Thursday, June 25, 2015
Striving for the BIGGEST laugh
THE HONEYMOONERS, for many of my younger readers (and hopefully I have more than six), was a 1950’s sitcom starring Jackie Gleason (who was a guy) as Ralph Kramden, a New York bus driver who was always looking to get rich.
By the time he has to go on the show he knows every song ever written. Now the joke. 60 YEAR OLD SPOILER ALERT. The very first song they give him is “Suwannee River” and he doesn’t know it. Maybe because I was like eleven at the time but I didn’t see it coming. That joke utterly killed me.
Today we are more savvy. We’ve all seen a billion more sitcom episodes. It’s hard to imagine an audience not anticipating this punch line.
But I always loved it, and I always admired the courage of building an entire episode around one payoff. Talk about all or nothing. Plus, like I said, it’s harder to pull off today because audiences are more sophisticated to sitcom-plotting-ways.
Still, as a comedy writer, it’s something I always wanted to do. On CHEERS I got my chance. David Isaacs and I had an idea – what if Frasier and Lilith are worried because their toddler Frederick still hasn’t spoken? Lilith questions her own parenting skills. So Frasier takes over as primary care-giver. Frasier, of course, brings little Freddy to the bar every day. And this is what happens. (They won’t let me embed it so you’ll have to click on the link.)
Happily, the studio audience did not see it coming and erupted in huge prolonged laughter. It was both a rush and a major relief.
Writing it proved to be a bitch, but not for the reason we expected. We had to somehow set up the joke without telegraphing it. That part we knew. To do that we established that parking meters were now installed on the nearby streets and Norm had to feed the meter every couple of hours. That way he could enter the bar four or five times and Frederick could learn the pattern. But what it meant for me and David was that we had to write four or five Norm entrances. At that point in the series run writing one was a bitch. We kept grumbling through the entire first draft, “We are such schmucks! We did this to ourselves!”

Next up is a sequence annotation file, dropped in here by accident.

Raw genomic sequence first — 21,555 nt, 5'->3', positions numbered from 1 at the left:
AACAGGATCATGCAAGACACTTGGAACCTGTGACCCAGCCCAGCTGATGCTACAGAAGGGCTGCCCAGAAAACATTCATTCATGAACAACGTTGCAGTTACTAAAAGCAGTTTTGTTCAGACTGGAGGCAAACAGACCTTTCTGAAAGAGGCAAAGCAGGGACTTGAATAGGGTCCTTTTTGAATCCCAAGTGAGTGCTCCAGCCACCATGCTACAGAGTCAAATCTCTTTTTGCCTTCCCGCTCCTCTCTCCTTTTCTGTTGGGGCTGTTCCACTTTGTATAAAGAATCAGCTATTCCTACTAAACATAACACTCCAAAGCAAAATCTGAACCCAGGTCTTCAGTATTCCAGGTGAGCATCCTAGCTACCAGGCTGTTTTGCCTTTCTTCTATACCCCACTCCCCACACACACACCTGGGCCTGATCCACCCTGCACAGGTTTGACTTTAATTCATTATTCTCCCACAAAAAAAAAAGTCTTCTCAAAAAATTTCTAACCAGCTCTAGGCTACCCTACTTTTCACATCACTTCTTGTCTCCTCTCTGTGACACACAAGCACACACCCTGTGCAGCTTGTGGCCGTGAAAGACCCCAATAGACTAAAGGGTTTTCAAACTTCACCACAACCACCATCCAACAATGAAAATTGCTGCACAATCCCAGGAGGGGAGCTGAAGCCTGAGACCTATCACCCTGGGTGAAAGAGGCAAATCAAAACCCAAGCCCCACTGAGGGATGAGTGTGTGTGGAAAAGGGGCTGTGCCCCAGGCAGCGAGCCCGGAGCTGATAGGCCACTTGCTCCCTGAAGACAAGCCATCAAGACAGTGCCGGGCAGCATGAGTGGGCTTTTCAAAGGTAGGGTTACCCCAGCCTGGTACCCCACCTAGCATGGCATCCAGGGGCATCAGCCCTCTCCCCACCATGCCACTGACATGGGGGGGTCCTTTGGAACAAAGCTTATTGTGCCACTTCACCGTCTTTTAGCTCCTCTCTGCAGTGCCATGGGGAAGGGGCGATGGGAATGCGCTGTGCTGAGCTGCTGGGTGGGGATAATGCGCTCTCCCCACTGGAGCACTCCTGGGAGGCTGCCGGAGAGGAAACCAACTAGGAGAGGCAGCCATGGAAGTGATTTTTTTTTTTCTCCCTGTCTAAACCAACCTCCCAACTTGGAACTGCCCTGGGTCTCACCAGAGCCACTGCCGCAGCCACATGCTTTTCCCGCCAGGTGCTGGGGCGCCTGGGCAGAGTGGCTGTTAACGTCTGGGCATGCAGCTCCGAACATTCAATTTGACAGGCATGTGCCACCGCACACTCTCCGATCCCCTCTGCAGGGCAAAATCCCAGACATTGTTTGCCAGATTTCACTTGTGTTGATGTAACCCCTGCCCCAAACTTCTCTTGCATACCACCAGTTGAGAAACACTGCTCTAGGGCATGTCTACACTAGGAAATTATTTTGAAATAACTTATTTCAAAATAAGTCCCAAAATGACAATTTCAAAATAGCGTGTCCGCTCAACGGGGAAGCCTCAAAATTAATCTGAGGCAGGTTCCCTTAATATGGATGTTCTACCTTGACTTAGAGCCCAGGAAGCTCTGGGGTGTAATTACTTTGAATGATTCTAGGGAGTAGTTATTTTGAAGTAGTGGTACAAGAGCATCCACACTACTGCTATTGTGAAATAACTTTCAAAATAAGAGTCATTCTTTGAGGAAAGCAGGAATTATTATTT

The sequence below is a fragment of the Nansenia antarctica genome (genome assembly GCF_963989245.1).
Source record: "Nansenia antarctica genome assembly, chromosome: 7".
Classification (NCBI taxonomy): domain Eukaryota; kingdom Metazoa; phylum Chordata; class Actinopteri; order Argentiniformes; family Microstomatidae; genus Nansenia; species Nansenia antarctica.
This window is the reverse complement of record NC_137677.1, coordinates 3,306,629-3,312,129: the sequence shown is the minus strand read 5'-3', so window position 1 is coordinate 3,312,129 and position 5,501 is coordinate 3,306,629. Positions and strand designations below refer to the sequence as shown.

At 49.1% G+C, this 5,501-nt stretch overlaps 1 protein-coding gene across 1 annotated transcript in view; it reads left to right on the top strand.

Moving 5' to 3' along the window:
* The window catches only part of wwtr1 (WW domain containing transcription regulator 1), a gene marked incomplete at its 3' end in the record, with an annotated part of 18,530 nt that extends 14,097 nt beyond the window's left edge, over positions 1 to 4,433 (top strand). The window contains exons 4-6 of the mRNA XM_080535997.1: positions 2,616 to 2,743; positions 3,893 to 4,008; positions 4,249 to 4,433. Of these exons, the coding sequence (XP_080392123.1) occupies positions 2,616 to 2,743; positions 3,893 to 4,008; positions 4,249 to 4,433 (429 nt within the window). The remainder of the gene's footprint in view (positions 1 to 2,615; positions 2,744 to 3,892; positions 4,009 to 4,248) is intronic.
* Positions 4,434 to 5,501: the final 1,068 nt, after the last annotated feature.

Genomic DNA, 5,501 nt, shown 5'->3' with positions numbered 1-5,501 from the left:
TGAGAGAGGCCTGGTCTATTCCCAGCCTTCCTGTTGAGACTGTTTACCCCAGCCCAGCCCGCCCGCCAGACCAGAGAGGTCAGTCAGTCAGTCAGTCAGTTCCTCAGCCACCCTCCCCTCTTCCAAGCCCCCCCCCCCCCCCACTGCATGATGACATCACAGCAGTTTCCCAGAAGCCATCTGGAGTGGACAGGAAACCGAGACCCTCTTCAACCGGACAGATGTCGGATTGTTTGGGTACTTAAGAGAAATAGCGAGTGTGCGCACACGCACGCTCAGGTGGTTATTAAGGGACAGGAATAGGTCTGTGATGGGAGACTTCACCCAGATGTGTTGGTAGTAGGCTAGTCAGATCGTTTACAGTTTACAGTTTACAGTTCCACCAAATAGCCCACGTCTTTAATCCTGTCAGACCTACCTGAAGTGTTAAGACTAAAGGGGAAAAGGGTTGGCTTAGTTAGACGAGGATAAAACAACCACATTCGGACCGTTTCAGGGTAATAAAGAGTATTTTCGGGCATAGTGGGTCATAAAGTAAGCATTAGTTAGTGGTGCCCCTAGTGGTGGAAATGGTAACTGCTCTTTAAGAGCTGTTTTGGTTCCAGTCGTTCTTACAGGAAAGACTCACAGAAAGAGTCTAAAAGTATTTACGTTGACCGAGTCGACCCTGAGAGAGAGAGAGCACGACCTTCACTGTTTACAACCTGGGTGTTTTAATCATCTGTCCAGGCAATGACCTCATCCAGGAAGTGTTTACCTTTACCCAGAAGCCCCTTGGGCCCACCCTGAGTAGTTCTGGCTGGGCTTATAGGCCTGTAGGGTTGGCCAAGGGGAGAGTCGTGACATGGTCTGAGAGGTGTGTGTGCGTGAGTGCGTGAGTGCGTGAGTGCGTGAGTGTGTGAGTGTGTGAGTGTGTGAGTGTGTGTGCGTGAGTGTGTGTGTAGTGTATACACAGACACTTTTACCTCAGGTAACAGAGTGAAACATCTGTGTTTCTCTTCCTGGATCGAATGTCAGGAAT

Ultimately, the show worked like a charm. The episode title, by the way, is “Breaking In Is Hard To Do” and it’s available on Hulu Plus if you want to watch it. I can’t embed that either.
But I owe it all to THE HONEYMOONERS and writers Leonard Stern & Sydney Zelinka. Another great example of an entire episode based on one gigantic payoff is the “That’s My Boy” installment of THE DICK VAN DYKE SHOW. I won’t spoil that if you haven’t seen it (I gave you sixty years to see “the $99,000 Answer”), but thanks to writers Bill Persky & Sam Denoff.